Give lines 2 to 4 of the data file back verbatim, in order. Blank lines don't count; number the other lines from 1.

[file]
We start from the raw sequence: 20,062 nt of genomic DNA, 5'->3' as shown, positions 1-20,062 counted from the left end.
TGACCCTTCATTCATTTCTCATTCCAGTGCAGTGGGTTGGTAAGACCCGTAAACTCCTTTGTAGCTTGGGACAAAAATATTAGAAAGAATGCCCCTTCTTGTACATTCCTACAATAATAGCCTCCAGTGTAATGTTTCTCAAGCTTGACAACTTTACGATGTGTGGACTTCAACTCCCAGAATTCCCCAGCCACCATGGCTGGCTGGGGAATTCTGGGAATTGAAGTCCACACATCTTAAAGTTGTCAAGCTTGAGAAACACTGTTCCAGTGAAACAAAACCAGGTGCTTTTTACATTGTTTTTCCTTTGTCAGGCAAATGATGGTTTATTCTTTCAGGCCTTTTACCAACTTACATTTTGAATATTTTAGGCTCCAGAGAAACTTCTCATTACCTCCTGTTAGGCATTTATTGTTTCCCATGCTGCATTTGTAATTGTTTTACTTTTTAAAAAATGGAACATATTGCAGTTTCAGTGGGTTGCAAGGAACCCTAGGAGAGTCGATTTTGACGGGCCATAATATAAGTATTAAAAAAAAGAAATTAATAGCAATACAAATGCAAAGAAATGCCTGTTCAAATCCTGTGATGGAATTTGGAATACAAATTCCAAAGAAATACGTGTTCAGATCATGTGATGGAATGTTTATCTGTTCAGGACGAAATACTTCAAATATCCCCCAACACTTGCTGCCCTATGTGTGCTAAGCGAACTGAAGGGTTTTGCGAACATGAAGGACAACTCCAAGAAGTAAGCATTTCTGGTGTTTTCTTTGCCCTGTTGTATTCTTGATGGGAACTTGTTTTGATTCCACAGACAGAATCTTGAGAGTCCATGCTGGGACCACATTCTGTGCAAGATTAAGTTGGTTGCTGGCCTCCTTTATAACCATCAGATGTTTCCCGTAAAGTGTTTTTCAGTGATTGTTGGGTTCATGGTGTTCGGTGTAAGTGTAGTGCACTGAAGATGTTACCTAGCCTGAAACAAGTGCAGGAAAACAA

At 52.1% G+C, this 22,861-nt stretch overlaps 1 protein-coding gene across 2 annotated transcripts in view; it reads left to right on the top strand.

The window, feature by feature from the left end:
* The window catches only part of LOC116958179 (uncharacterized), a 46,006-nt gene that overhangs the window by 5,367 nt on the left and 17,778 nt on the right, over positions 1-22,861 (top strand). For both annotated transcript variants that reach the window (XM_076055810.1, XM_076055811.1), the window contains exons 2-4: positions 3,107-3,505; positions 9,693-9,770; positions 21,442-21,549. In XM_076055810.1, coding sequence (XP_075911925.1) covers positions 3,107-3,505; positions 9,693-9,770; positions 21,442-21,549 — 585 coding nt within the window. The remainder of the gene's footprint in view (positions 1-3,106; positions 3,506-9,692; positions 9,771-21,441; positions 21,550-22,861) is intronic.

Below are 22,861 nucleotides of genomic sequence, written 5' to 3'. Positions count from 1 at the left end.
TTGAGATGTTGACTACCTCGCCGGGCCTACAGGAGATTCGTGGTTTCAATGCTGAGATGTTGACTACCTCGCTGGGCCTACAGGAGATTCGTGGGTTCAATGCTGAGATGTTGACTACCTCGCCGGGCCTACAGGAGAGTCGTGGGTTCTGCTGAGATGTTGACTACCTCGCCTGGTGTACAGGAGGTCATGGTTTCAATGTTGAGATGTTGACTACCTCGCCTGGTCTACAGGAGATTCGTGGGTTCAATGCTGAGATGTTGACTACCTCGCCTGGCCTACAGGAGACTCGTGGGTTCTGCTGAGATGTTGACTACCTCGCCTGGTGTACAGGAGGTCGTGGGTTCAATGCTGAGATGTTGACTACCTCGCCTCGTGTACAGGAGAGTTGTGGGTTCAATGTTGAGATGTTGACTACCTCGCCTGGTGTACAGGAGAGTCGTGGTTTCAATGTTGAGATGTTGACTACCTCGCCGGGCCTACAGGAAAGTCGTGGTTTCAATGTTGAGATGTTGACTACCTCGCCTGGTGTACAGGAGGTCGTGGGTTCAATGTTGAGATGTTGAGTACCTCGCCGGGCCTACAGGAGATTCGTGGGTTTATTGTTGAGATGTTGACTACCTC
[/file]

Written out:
TGACCCTTCATTCATTTCTCATTCCAGTGCAGTGGGTTGGTAAGACCCGTAAACTCCTTTGTAGCTTGGGACAAAAATATTAGAAAGAATGCCCCTTCTTGTACATTCCTACAATAATAGCCTCCAGTGTAATGTTTCTCAAGCTTGACAACTTTACGATGTGTGGACTTCAACTCCCAGAATTCCCCAGCCACCATGGCTGGCTGGGGAATTCTGGGAATTGAAGTCCACACATCTTAAAGTTGTCAAGCTTGAGAAACACTGTTCCAGTGAAACAAAACCAGGTGCTTTTTACATTGTTTTTCCTTTGTCAGGCAAATGATGGTTTATTCTTTCAGGCCTTTTACCAACTTACATTTTGAATATTTTAGGCTCCAGAGAAACTTCTCATTACCTCCTGTTAGGCATTTATTGTTTCCCATGCTGCATTTGTAATTGTTTTACTTTTTAAAAAATGGAACATATTGCAGTTTCAGTGGGTTGCAAGGAACCCTAGGAGAGTCGATTTTGACGGGCCATAATATAAGTATTAAAAAAAAGAAATTAATAGCAATACAAATGCAAAGAAATGCCTGTTCAAATCCTGTGATGGAATTTGGAATACAAATTCCAAAGAAATACGTGTTCAGATCATGTGATGGAATGTTTATCTGTTCAGGACGAAATACTTCAAATATCCCCCAACACTTGCTGCCCTATGTGTGCTAAGCGAACTGAAGGGTTTTGCGAACATGAAGGACAACTCCAAGAAGTAAGCATTTCTGGTGTTTTCTTTGCCCTGTTGTATTCTTGATGGGAACTTGTTTTGATTCCACAGACAGAATCTTGAGAGTCCATGCTGGGACCACATTCTGTGCAAGATTAAGTTGGTTGCTGGCCTCCTTTATAACCATCAGATGTTTCCCGTAAAGTGTTTTTCAGTGATTGTTGGGTTCATGGTGTTCGGTGTAAGTGTAGTGCACTGAAGATGTTACCTAGCCTGAAACAAGTGCAGGAAAACAA

At 52.1% G+C, this 22,861-nt stretch overlaps 1 protein-coding gene across 2 annotated transcripts in view; it reads left to right on the top strand.

The window, feature by feature from the left end: